To provide a permanent solution to this, Pune railway division’s Railway Protection Force (RPF) has decided to start a token system for long-distance train passengers here. This will be a firstof-its-kind initiative in the country, with token numbers doled out to unreserved passengers standing in queue. RPF’s Pune commissioner D Vikas said, “Every afternoon and evening, several long-distance trains to Patna, Kolkata, Gorakhpur and other destinations leave from Pune railway station.With the reserved bogies, each train also has general bogies for unreserved passengers, with numbers differing from train to train. Passengers travelling by these often come a day in advance or very early that day, as queues to gain entry can be huge. It also becomes difficult for police to manage and control the crowd -handling fights, checking tickets and keeping an eye on corrupt practices to give passengers easy entry.“
Most long-distance trains arriving at Pune come to platform 1; passengers generally sit on the platform, with RPF and Government Railway Police (GRP) officials monitoring queues.
Vikas added, “Passengers travelling by general bogies are usually below poverty line (BPL) individuals, travelling to their villages in other states. They suffer a lot due to these unruly queues and no guarantee of a seat. So, we decided to streamline the queue management process with a token system at Pune railway station. Passengers with unreserved tickets will get a printed token four hours before the journey at the station, keeping in mind the seating capacity of that train’s general bogies. Once a passenger gets a token, she will definitely get on the train. Video shooting will be done while tokens are given to avoid passengers trying to get extra seats.“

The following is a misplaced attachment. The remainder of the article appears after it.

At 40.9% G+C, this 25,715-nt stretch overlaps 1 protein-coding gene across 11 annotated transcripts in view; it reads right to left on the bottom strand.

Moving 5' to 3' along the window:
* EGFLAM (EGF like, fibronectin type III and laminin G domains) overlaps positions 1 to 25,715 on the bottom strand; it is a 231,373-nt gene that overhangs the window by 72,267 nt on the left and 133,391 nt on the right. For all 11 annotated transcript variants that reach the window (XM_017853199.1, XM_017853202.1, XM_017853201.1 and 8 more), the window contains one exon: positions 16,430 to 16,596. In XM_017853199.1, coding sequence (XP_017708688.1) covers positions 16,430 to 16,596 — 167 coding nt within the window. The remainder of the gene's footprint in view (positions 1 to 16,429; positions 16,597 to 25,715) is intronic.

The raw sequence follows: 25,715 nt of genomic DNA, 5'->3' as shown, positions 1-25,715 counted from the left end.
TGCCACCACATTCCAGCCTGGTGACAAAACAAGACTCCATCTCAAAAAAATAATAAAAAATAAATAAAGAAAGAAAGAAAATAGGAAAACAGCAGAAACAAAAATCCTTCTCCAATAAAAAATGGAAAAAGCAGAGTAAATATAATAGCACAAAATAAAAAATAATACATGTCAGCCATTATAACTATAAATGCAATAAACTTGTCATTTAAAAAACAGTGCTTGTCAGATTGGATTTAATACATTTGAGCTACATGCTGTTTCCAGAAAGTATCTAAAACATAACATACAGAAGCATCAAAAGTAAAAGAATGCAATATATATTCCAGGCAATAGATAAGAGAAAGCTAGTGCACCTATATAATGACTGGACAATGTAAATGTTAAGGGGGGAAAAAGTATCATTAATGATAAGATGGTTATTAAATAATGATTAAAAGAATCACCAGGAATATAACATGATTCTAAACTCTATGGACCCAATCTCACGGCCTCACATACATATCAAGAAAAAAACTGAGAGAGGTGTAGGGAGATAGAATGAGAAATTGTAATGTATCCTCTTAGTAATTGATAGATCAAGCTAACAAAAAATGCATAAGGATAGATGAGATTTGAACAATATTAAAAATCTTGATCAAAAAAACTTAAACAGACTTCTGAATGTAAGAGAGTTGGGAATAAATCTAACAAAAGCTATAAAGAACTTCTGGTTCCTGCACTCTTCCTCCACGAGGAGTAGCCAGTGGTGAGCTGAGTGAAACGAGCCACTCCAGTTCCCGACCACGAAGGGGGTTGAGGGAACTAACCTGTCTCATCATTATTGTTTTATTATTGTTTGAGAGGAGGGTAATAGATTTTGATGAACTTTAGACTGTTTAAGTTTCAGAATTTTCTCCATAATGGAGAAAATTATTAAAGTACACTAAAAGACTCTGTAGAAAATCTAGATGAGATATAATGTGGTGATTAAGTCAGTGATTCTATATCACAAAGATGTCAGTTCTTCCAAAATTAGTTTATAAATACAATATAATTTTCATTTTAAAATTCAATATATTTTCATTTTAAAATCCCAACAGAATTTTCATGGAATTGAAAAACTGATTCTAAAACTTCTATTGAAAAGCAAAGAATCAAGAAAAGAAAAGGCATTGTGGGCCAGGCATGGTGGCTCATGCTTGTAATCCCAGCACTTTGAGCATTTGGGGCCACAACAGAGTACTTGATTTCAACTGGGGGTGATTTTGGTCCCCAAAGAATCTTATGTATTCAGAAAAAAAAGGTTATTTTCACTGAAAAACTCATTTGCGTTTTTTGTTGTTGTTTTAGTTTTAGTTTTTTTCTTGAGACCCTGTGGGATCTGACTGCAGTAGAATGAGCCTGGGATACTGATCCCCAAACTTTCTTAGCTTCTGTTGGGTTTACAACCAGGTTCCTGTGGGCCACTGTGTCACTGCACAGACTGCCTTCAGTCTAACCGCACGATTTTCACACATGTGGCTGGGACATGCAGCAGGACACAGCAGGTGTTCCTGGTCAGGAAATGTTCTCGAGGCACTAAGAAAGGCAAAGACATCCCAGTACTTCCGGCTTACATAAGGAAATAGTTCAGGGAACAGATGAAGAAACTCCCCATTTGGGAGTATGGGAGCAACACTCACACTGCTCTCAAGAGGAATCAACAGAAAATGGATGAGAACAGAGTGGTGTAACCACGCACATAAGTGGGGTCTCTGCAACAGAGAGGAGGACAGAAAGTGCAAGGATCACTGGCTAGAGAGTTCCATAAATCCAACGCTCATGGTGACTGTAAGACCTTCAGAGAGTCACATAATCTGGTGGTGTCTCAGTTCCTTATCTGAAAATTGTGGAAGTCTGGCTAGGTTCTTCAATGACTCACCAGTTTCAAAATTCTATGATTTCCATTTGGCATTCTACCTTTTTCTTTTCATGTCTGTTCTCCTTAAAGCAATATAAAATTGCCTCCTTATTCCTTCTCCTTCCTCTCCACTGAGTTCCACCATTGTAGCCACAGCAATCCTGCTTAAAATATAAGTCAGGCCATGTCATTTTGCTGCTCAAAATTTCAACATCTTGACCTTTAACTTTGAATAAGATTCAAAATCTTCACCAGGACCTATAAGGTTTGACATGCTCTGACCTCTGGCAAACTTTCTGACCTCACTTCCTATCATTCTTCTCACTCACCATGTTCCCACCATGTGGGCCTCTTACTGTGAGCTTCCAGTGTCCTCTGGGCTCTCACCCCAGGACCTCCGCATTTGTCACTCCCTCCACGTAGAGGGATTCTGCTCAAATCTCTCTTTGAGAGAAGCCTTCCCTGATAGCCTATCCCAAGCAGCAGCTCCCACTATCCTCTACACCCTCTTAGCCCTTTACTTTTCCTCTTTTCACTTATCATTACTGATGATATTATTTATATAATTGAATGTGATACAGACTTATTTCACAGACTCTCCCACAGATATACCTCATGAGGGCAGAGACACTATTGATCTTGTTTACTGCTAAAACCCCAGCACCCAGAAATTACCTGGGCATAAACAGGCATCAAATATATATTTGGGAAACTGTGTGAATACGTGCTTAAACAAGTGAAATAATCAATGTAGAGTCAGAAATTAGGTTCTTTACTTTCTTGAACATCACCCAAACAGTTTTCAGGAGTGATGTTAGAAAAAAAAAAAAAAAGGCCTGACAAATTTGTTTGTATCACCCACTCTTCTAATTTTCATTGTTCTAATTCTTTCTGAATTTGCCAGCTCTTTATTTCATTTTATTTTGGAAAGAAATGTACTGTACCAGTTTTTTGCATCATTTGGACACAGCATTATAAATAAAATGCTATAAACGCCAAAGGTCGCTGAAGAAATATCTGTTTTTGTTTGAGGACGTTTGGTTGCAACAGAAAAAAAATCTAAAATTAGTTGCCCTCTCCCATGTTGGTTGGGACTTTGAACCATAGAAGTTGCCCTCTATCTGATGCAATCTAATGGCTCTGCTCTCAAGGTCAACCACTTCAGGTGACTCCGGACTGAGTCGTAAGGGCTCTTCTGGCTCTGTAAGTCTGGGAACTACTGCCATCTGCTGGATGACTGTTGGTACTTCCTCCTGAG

The implementation of this system is to start in 15 days. RPF will be adding more policemen and barricades for its initial days. “We appeal to all NGOs, companies and other organisations in the city -if they wish to come forward and help us in any way, they should,“ Vikas said. Some passengers have welcomed the move. Kishore Saira, a regular to Patna, said, “Our trips to the village are often last-minute emergencies. So, we take unreserved tickets and travel by general bogies. If the train is in the evening, we have to reach the station the previous night or early morning of the same day to get a seat. It is a taxing experience. If RPF is really starting such a token system, it will be wonderful.“ Another frequent passenger, Hitesh Sahu, said, “Some months ago, when I was going to Kolkata by the Howrah Express, I had a fight with a group of passengers as they skipped the queue. Even cops take money and push passengers directly into the bogies. This token system will hopefully reduce such practices, helping only genuine passengers safely get seats.“